United States

District Court says inversion rule invalid


In Chamber of Commerce of the United States of America v. IRS, the U.S. District Court for the Western District of Texas held, among other things, that the 2016 anti-inversion regulations (see. T.D. 9761, Reg-135734-14) were not interpretive regulations, as the IRS argued, but instead legislative regulations, and thus were not excused from the notice-and-comment procedure required by the Administrative Procedures Act (APA). Significantly, the court held that publication of a temporary regulation that took immediate effect violated the APA.

The APA provides the general framework for federal agency rulemaking. Under the APA, after giving notice of proposed rulemaking, an agency must provide the public with an opportunity to participate in the rule making, which typically takes the form of written comments. Under the APA, publication of a substantive rule may not be made less than 30 days before its effective date.

Among the issues considered by the court was whether the anti-inversion temporary regulations, which became effective immediately upon issuance, had been issued in accordance with the APA’s notice-and-comment requirements.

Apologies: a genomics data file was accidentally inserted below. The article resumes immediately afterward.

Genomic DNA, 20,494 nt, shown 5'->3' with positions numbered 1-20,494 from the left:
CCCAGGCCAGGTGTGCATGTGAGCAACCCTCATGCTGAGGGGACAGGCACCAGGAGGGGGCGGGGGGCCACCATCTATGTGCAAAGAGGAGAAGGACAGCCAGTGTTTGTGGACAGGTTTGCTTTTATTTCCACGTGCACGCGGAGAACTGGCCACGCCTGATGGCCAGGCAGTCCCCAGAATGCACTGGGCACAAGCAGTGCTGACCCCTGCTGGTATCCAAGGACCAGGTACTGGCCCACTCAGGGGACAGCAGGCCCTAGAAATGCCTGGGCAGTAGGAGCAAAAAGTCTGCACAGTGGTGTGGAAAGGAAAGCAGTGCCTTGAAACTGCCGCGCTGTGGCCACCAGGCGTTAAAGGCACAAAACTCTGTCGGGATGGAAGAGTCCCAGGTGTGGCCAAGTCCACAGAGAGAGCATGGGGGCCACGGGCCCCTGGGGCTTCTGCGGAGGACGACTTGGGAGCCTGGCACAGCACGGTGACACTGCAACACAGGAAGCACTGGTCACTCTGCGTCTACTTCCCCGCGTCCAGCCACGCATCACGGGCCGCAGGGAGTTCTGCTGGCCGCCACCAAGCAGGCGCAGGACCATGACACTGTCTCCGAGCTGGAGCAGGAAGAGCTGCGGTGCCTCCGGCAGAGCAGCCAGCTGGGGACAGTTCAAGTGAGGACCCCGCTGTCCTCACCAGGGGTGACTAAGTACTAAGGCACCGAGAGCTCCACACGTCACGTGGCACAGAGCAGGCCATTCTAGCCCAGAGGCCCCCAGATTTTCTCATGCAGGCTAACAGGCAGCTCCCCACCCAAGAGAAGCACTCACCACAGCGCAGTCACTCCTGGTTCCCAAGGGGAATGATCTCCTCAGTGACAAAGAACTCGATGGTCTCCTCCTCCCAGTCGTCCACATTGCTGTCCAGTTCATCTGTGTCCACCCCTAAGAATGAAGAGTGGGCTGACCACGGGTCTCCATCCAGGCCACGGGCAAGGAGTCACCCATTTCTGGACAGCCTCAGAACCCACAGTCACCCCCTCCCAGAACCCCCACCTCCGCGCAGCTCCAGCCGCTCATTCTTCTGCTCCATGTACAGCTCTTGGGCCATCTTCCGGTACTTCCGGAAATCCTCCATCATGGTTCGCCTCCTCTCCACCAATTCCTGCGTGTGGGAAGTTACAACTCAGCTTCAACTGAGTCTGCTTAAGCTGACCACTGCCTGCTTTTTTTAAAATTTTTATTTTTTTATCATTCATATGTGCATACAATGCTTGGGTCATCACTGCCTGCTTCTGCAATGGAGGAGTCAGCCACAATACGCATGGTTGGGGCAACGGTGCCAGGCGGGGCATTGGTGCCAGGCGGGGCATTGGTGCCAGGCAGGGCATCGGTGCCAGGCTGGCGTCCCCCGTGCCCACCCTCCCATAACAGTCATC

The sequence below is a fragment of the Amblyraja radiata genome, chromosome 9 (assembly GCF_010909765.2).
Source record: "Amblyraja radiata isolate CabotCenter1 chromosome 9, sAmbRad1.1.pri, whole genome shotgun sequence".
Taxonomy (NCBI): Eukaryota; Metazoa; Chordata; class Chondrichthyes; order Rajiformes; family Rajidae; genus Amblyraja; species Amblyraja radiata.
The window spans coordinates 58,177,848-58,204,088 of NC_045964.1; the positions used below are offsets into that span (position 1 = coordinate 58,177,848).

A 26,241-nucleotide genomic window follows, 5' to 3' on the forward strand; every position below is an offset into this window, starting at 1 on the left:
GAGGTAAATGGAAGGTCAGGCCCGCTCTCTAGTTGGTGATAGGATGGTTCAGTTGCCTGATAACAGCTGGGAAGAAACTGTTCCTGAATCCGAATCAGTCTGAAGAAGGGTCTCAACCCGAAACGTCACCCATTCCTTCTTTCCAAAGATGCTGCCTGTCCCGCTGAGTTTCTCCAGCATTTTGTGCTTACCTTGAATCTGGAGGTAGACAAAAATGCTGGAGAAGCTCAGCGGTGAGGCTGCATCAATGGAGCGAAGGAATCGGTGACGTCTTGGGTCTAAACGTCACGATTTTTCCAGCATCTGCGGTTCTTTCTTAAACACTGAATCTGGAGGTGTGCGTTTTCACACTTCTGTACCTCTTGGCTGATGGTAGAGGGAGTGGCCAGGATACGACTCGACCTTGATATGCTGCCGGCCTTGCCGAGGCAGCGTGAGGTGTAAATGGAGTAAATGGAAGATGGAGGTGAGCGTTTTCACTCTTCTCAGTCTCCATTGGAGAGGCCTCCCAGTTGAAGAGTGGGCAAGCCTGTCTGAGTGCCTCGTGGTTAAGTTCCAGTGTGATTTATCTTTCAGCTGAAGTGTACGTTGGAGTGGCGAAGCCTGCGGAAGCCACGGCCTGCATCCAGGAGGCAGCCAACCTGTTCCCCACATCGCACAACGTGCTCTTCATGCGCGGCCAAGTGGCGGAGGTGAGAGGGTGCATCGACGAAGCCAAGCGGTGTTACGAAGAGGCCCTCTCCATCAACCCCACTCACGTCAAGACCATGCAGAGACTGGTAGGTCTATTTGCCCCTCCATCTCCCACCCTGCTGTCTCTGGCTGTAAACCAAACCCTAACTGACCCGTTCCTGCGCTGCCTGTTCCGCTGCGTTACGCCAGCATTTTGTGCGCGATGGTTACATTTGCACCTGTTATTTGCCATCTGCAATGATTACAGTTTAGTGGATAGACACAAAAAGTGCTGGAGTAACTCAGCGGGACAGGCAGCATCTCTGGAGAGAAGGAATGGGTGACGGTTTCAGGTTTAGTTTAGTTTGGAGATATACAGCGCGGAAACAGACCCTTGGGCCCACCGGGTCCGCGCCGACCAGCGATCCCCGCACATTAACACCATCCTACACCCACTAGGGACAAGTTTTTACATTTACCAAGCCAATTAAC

The IRS argued that temporary regulations are exempt from the notice-and-comment requirements where such regulations are simultaneously issued as a proposed regulation subject to the notice-and-comment requirements of the APA. Alternatively, the IRS argued that the anti-inversion regulations were “interpretive” because as they clarified terms in the statue and provided additional detail, they did not modify the substantive rules contained in the relevant statute. Interpretive regulations are exempt from the APA’s notice-and-comment procedures.

The court disagreed on both counts, however. First, the court held that the APA does not explicitly exempt temporary regulations from the requisite notice-and-comment period even if proposed regulations are issued. Second, the court held that anti-inversion regulations were not interpretive rules, but were instead substantive or legislative regulations because the regulations changed certain critical calculations central to determining the application of the inversion rules.

Accordingly, the court concluded that the regulations were not issued in adherence to the APA’s requisite notice-and-comment period, and as a result, set the Rule aside.  

While this ruling may certainly have an impact on inversion transactions, it may also have a much broader and more significant impact on other regulations that were also issued in temporary and proposed form, and which were immediately effective upon publication. Such regulations may be invalid based on the court’s reasoning in the Chamber case.


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